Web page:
- Fake Apps Scam: Criminals employ deceptive beta-testing apps to steal cryptocurrency and personal data.
- Manipulation via Dating Apps: Cybercriminals persuade victims through dating and networking apps.
- Malicious Codes and Thefts: Victims unknowingly send funds, enabling data theft or device control.
Counterfeit beta-testing applications have been identified as tools employed by criminals to pilfer cryptocurrency and personal data, as reported by the FBI.
The U.S. Federal Bureau of Investigation (FBI) has raised a cautionary flag regarding the deployment of deceptive beta-testing apps masquerading as authentic cryptocurrency investment platforms, aimed at siphoning funds from unsuspecting individuals. This advisory, dated August 15, elucidates that cybercriminals initiated contact with their targets via dating and networking apps. Through manipulative means, these malicious actors induced users to install harmful beta-testing applications, cleverly disguising them as legitimate tools such as cryptocurrency exchange platforms, thereby facilitating the illicit transfer of funds.
According to the FBI, these victims typically entered their genuine account credentials into the fraudulent application, unknowingly transferring funds they believed would be invested in cryptocurrency to the perpetrators.
The FBI’s disclosure further outlines that the malevolent codes embedded within these apps grant criminals the capability to abscond with personal data, infiltrate the victim’s financial accounts, or even wrest complete control over the compromised device.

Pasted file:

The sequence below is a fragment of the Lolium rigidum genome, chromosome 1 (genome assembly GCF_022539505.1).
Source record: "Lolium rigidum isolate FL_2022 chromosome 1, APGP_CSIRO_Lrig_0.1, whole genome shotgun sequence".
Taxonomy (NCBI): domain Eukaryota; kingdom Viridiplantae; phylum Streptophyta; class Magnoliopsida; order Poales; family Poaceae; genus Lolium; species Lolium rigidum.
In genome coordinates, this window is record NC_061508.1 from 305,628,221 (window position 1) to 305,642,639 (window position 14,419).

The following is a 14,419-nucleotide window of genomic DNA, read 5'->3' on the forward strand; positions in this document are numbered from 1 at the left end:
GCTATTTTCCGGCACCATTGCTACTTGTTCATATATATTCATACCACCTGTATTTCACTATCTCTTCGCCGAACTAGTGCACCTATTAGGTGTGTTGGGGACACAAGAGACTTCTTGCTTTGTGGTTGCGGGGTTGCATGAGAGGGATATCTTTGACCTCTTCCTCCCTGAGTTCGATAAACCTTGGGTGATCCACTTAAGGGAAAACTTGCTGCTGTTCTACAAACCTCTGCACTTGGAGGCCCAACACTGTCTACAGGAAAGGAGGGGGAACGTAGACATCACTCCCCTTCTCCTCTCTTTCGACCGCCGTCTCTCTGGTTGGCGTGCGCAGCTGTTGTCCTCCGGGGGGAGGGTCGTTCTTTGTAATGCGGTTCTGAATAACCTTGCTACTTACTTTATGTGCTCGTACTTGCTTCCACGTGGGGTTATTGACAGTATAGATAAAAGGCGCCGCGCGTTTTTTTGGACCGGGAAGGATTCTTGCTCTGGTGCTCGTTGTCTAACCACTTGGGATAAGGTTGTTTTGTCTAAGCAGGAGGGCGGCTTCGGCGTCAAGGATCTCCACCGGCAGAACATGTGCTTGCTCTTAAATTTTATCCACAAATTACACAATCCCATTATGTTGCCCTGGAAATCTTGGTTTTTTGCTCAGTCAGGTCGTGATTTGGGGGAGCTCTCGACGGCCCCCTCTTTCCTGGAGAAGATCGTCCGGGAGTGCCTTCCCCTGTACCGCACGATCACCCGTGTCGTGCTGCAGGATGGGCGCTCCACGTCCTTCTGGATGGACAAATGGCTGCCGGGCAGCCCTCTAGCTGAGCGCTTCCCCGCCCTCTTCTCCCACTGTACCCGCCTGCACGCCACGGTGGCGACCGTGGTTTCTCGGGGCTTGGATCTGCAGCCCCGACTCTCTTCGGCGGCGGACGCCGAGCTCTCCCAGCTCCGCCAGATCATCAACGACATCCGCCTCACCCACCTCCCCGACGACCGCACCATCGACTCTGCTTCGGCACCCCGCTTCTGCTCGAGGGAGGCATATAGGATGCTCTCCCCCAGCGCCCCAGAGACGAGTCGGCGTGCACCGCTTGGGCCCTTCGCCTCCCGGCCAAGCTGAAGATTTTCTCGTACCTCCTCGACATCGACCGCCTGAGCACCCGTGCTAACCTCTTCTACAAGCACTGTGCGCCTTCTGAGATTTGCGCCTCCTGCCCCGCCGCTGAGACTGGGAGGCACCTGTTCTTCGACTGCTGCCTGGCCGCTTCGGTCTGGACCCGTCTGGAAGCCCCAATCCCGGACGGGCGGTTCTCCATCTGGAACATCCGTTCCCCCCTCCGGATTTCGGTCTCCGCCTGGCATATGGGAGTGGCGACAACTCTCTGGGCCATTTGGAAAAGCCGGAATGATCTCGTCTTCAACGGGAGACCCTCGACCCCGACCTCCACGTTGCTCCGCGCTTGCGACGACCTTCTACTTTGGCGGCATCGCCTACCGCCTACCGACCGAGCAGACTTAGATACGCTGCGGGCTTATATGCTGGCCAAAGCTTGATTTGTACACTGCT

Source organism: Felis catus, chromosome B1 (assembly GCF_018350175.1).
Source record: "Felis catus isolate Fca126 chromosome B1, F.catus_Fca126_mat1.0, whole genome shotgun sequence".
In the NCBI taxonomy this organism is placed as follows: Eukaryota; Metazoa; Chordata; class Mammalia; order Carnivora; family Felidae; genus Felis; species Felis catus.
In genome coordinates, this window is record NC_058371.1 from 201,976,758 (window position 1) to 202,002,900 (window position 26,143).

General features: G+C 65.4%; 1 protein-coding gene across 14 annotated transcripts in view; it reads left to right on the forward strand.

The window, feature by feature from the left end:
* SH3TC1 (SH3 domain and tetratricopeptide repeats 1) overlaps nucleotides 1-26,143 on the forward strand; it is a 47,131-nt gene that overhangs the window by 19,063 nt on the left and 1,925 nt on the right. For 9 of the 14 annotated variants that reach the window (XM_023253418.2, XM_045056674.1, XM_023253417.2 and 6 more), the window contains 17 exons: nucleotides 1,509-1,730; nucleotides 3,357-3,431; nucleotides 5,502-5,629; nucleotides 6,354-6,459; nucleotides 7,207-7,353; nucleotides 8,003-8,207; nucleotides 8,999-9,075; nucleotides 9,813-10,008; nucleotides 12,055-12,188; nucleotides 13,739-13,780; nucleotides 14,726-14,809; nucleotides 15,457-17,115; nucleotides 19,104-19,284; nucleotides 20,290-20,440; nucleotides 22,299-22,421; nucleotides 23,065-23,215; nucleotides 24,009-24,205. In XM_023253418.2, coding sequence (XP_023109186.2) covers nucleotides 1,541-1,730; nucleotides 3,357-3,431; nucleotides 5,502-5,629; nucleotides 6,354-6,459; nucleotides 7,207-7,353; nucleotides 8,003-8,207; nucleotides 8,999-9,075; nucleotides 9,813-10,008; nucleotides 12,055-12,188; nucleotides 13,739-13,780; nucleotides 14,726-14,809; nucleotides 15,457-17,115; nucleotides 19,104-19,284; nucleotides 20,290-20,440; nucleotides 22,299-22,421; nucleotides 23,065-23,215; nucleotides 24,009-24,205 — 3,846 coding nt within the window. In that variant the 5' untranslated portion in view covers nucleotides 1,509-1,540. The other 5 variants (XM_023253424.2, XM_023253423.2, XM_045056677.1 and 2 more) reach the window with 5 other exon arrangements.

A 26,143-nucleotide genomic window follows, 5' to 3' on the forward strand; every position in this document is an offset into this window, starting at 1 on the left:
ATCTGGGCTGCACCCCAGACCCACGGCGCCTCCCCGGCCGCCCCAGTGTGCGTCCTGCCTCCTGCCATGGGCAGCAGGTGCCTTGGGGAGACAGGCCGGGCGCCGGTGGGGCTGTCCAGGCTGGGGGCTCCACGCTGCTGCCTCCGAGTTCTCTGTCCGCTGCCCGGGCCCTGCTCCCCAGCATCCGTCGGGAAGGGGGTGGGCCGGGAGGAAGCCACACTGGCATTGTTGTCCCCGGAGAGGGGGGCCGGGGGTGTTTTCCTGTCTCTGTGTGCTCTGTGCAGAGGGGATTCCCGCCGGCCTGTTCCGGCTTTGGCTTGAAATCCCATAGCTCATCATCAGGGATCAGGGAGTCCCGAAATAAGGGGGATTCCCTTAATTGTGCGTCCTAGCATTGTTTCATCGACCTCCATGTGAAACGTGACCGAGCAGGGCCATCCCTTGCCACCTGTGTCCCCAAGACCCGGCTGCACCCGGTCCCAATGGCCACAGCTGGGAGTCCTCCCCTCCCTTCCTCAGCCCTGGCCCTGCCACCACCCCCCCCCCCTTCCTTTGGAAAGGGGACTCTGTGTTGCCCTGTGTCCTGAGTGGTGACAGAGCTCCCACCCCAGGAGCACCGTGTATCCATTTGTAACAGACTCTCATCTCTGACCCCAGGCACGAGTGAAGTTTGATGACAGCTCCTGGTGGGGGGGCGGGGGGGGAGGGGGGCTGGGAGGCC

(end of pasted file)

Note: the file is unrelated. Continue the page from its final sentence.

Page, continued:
The bureau underscores that these malicious codes can be integrated into the apps due to the absence of a review process for beta testing by mobile operating systems.
This warning surfaces in the midst of an escalating number of grievances from cryptocurrency users who claim to have lost their assets subsequent to downloading malware disguised as a play-to-earn game.
CertiK, a blockchain analytical firm, has recommended that cryptocurrency users exercise caution by verifying app publishers, perusing user reviews, and remaining vigilant for suspicious permissions or indications of malware.
Deceptive Job Listings
Concurrently, the FBI’s caution comes in the wake of ZachXBT’s discovery of a fraudulent job posting by Eco Land on the cryptocurrency job board, cryptojob.com.
An individual named Pau Bonnet recounted the loss of all cryptocurrency holdings stored in their hot wallet after responding to a job opportunity from Eco Land. Another user, Leandro Henflen, shared an experience wherein their antivirus software thwarted an attempt by Ecotechland to introduce malicious software to their computer after being offered a game through the job posting.
Earlier in the year, NFT_Dreww flagged several intricate instances of social engineering job scams on the Cryptojobs platform.